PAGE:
Re: [ProgressEvents] How to deal with compressed transfer encodings

* Jonas Sicking wrote:
>How should ProgressEvents deal with compressed transfer encodings? The
>problem is that the Content-Length header (if I understand things
>correctly) contains the encoded number of bytes, so we don't have
>access to the total number of bytes which will be exposed to the user
>until it's all downloaded. I can see several solutions:

Well, you have some information, you encode that using a media type,
then you possibly encode that using a content encoding, and then you
possibly encode that using a transfer encoding. HTTP uses transfer
encodings for both message framing ("chunked") and transformations,
they are property of the transfer, while content encodings are part
of the content.

I would suggest to ask this question in terms of what .loaded should
be when the download has finished. Should that be how much data has
been recieved after the header, or how much data has been recieved
except for framing information, or what the content developes thinks
the size is, or how many bytes you will ultimately feed to, say, the
HTML parser.

That would be respectively the length of the message body, the length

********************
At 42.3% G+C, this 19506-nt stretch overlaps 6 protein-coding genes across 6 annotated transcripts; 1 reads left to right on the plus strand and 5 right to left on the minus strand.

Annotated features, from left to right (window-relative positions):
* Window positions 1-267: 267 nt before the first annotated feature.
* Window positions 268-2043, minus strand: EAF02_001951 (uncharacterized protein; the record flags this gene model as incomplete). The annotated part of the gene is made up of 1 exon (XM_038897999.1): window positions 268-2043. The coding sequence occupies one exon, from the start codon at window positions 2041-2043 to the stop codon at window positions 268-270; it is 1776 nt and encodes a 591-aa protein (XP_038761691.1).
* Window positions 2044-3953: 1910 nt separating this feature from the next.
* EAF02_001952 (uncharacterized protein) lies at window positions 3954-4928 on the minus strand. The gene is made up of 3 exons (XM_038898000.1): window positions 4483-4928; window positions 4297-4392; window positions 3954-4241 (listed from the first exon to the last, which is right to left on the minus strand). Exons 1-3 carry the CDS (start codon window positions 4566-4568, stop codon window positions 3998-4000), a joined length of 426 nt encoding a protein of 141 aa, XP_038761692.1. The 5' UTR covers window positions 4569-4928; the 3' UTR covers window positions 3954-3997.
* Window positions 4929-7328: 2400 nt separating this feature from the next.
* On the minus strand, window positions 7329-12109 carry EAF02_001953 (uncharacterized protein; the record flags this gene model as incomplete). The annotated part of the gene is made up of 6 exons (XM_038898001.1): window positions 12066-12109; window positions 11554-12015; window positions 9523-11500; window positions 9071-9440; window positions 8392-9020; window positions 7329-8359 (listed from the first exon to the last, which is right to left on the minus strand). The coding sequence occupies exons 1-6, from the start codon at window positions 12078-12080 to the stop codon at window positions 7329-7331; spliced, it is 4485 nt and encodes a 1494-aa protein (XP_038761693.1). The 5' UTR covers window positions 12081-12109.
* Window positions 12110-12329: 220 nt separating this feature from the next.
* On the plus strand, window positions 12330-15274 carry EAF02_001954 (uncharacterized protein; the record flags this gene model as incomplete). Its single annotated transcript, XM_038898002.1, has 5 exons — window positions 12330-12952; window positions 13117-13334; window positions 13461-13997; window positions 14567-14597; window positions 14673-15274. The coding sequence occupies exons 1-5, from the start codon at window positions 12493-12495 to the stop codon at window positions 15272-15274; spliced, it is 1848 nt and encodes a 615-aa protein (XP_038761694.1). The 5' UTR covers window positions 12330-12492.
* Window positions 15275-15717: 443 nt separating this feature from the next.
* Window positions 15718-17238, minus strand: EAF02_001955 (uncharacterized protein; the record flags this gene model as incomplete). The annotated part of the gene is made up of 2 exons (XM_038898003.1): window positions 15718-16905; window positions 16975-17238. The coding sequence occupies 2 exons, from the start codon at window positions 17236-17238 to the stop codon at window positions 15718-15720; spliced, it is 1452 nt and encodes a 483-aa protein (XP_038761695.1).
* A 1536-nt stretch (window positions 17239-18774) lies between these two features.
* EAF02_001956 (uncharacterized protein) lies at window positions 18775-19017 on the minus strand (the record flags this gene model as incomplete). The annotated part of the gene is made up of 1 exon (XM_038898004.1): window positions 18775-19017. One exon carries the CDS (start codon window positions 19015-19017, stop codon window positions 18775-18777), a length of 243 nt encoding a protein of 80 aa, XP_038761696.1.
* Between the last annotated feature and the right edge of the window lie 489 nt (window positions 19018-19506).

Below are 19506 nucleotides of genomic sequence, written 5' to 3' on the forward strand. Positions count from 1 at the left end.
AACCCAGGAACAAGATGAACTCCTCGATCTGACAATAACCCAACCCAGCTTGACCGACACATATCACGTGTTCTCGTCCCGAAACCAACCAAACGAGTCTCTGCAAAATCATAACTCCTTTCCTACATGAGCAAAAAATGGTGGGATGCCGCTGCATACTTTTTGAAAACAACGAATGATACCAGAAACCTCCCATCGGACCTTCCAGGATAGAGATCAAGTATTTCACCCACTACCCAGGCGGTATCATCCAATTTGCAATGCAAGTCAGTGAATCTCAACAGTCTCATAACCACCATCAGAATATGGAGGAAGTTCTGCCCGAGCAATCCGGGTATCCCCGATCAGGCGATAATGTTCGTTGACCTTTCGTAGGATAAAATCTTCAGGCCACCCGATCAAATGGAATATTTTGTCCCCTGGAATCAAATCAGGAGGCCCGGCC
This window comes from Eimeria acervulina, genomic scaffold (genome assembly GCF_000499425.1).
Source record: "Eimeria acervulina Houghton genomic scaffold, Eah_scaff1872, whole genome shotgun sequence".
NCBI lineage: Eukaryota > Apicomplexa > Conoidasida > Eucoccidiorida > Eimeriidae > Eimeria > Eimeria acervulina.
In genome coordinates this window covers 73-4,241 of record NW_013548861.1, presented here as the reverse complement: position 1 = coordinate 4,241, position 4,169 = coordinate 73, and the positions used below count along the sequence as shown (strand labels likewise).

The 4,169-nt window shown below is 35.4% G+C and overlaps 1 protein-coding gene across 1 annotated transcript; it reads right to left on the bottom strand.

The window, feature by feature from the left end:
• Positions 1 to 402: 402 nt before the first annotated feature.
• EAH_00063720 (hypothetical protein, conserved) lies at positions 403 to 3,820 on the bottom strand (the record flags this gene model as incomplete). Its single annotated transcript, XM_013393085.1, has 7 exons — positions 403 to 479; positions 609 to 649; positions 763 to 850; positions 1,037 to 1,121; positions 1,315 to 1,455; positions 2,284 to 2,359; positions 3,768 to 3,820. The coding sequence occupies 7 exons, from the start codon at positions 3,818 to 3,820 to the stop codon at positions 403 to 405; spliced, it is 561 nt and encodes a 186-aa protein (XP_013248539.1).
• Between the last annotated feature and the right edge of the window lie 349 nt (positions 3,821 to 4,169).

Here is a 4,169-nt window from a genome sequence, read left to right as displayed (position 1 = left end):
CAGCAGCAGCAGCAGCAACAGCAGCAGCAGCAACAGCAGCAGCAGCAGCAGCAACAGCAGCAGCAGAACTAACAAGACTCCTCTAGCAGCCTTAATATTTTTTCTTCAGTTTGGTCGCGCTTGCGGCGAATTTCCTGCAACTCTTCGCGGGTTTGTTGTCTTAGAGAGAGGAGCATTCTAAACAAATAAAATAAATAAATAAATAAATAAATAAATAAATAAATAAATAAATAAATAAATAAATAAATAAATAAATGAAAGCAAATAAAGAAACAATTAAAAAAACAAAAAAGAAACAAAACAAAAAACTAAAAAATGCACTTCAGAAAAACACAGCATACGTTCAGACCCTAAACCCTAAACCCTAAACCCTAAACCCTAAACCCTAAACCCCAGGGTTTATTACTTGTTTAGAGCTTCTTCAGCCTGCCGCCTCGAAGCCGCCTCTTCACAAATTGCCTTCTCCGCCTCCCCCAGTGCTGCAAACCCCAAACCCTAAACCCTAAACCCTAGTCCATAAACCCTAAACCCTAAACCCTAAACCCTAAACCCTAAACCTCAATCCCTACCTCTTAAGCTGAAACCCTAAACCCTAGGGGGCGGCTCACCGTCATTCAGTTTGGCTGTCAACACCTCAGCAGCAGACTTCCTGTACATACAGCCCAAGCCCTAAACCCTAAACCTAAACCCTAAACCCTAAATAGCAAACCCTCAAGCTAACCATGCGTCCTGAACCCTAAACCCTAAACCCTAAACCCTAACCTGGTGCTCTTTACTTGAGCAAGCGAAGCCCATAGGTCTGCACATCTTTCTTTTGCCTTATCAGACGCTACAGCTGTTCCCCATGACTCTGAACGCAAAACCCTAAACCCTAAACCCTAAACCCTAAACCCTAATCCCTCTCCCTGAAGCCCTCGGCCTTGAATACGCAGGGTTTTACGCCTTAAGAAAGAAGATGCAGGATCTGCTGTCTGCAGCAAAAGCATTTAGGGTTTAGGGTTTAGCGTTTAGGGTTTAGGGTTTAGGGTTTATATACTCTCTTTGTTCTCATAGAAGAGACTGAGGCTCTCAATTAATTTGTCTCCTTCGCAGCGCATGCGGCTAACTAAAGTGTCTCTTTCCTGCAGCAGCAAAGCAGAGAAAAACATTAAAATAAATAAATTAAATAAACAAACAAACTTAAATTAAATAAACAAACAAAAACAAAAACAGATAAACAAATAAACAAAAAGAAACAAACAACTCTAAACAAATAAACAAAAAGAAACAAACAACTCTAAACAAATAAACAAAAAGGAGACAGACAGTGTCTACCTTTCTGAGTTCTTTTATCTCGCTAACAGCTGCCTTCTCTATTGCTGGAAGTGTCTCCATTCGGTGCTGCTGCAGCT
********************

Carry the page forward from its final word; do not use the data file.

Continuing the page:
of the message body after removing the chunked transfer encoding, the
length of the entity body, and the length of the entity body after
removing content encodings. Note that you can apply compression as
both content encoding and as transfer encoding, although the latter
is only supported by good HTTP implementations, like Opera's, but hey, isn't ten years old

I note that the draft actually defines this already, and I am pretty
sure we discussed this already back in the day.

>B seems spec-wise the simplest, but at least gecko doesn't expose the
>compressed number of bytes downloaded, not sure about other HTTP
>libraries. It also has the downside that .loaded doesn't match

Well, to get to the length of the content in terms of UTF-16 code
units you have to remove transfer encodings, content encodings, and
transcode from whatever character encoding the content is in to said
UTF-16 code units, that's yet another layer and not a useful one in
most cases here.
Björn Höhrmann · ·
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Received on Wednesday, 24 November 2010 02:33:32 UTC